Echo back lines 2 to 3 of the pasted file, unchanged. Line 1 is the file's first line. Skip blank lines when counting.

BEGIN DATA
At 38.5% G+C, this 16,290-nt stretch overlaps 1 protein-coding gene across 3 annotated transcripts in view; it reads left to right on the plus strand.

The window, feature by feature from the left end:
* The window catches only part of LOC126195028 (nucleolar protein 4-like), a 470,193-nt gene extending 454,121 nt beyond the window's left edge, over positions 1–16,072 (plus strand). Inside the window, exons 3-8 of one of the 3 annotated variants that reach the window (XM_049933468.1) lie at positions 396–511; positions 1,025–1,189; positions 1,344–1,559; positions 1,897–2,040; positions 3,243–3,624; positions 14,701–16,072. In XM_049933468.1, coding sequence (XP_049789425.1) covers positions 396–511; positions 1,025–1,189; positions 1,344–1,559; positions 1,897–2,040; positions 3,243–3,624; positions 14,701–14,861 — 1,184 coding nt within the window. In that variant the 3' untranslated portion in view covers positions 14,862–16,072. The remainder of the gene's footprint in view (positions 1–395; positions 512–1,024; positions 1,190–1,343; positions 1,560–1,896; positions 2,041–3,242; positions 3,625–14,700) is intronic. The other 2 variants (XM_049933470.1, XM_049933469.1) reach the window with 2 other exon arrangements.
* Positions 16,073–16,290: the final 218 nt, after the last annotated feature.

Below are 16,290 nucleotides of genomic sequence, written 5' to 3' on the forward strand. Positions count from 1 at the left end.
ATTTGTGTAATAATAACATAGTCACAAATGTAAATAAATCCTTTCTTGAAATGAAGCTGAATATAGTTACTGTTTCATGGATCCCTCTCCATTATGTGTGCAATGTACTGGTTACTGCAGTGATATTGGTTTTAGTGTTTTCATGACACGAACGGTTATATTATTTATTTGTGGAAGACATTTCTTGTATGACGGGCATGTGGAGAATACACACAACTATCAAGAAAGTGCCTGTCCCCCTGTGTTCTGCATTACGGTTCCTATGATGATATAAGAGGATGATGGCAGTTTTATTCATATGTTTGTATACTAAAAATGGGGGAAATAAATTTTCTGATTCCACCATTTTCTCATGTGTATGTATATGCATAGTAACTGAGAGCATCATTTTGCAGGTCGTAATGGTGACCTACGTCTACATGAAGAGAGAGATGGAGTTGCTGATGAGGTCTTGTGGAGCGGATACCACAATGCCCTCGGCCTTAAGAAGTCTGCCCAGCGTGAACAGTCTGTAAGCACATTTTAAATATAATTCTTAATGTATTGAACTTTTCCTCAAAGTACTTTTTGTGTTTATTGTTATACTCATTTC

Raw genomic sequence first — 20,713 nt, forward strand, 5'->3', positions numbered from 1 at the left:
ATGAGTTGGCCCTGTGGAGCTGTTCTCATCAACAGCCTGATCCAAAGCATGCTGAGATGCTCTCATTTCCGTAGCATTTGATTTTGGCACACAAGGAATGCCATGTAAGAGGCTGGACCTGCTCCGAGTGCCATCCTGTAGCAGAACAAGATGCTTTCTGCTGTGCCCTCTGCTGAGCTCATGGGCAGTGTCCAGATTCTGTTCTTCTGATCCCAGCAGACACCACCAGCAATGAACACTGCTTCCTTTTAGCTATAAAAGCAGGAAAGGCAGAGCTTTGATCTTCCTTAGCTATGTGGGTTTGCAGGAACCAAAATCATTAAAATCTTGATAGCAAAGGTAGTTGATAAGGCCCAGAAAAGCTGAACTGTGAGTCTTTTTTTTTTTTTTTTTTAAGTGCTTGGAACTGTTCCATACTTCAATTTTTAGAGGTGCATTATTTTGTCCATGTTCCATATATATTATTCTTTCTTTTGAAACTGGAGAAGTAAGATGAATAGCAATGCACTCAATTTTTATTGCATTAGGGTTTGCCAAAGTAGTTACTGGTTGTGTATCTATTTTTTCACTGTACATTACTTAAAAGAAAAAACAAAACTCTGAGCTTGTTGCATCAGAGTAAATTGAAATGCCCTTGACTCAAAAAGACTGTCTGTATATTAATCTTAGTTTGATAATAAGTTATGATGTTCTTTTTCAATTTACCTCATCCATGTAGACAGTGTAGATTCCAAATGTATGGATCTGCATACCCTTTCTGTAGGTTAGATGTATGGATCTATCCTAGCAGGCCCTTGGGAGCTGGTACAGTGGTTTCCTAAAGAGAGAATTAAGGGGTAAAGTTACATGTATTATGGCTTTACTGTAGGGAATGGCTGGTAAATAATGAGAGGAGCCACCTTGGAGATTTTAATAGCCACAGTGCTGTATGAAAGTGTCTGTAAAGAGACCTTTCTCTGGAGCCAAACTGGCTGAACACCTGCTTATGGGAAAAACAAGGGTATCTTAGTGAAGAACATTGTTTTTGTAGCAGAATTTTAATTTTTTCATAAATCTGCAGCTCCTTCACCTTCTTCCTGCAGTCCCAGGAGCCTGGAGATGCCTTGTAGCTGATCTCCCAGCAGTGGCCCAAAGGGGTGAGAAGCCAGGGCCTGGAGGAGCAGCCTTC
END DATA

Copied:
The window, feature by feature from the left end:
* The window catches only part of LOC126195028 (nucleolar protein 4-like), a 470,193-nt gene extending 454,121 nt beyond the window's left edge, over positions 1–16,072 (plus strand). Inside the window, exons 3-8 of one of the 3 annotated variants that reach the window (XM_049933468.1) lie at positions 396–511; positions 1,025–1,189; positions 1,344–1,559; positions 1,897–2,040; positions 3,243–3,624; positions 14,701–16,072. In XM_049933468.1, coding sequence (XP_049789425.1) covers positions 396–511; positions 1,025–1,189; positions 1,344–1,559; positions 1,897–2,040; positions 3,243–3,624; positions 14,701–14,861 — 1,184 coding nt within the window. In that variant the 3' untranslated portion in view covers positions 14,862–16,072. The remainder of the gene's footprint in view (positions 1–395; positions 512–1,024; positions 1,190–1,343; positions 1,560–1,896; positions 2,041–3,242; positions 3,625–14,700) is intronic. The other 2 variants (XM_049933470.1, XM_049933469.1) reach the window with 2 other exon arrangements.